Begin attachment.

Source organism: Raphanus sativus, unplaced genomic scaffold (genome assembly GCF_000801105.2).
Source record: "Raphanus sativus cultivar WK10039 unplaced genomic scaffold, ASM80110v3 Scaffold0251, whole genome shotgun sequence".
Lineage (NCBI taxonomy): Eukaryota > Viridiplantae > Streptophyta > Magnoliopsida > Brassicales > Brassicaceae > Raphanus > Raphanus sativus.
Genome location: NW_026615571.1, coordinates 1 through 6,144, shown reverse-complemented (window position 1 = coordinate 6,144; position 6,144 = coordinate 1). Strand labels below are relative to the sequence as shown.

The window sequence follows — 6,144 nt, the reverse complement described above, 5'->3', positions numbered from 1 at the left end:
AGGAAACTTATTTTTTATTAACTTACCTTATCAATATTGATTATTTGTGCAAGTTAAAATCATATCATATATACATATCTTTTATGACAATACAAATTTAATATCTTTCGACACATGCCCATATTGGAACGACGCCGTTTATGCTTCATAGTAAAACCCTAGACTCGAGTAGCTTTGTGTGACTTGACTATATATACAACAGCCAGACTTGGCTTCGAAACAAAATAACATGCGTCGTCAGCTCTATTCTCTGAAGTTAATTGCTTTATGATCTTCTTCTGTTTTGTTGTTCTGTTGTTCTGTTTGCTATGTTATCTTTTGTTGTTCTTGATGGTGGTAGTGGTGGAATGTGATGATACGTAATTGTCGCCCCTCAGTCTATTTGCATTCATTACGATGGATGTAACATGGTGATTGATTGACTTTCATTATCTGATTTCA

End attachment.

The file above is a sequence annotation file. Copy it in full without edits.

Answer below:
Source organism: Raphanus sativus, unplaced genomic scaffold (genome assembly GCF_000801105.2).
Source record: "Raphanus sativus cultivar WK10039 unplaced genomic scaffold, ASM80110v3 Scaffold0251, whole genome shotgun sequence".
Lineage (NCBI taxonomy): Eukaryota > Viridiplantae > Streptophyta > Magnoliopsida > Brassicales > Brassicaceae > Raphanus > Raphanus sativus.
Genome location: NW_026615571.1, coordinates 1 through 6,144, shown reverse-complemented (window position 1 = coordinate 6,144; position 6,144 = coordinate 1). Strand labels below are relative to the sequence as shown.

The window sequence follows — 6,144 nt, the reverse complement described above, 5'->3', positions numbered from 1 at the left end:
AGGAAACTTATTTTTTATTAACTTACCTTATCAATATTGATTATTTGTGCAAGTTAAAATCATATCATATATACATATCTTTTATGACAATACAAATTTAATATCTTTCGACACATGCCCATATTGGAACGACGCCGTTTATGCTTCATAGTAAAACCCTAGACTCGAGTAGCTTTGTGTGACTTGACTATATATACAACAGCCAGACTTGGCTTCGAAACAAAATAACATGCGTCGTCAGCTCTATTCTCTGAAGTTAATTGCTTTATGATCTTCTTCTGTTTTGTTGTTCTGTTGTTCTGTTTGCTATGTTATCTTTTGTTGTTCTTGATGGTGGTAGTGGTGGAATGTGATGATACGTAATTGTCGCCCCTCAGTCTATTTGCATTCATTACGATGGATGTAACATGGTGATTGATTGACTTTCATTATCTGATTTCA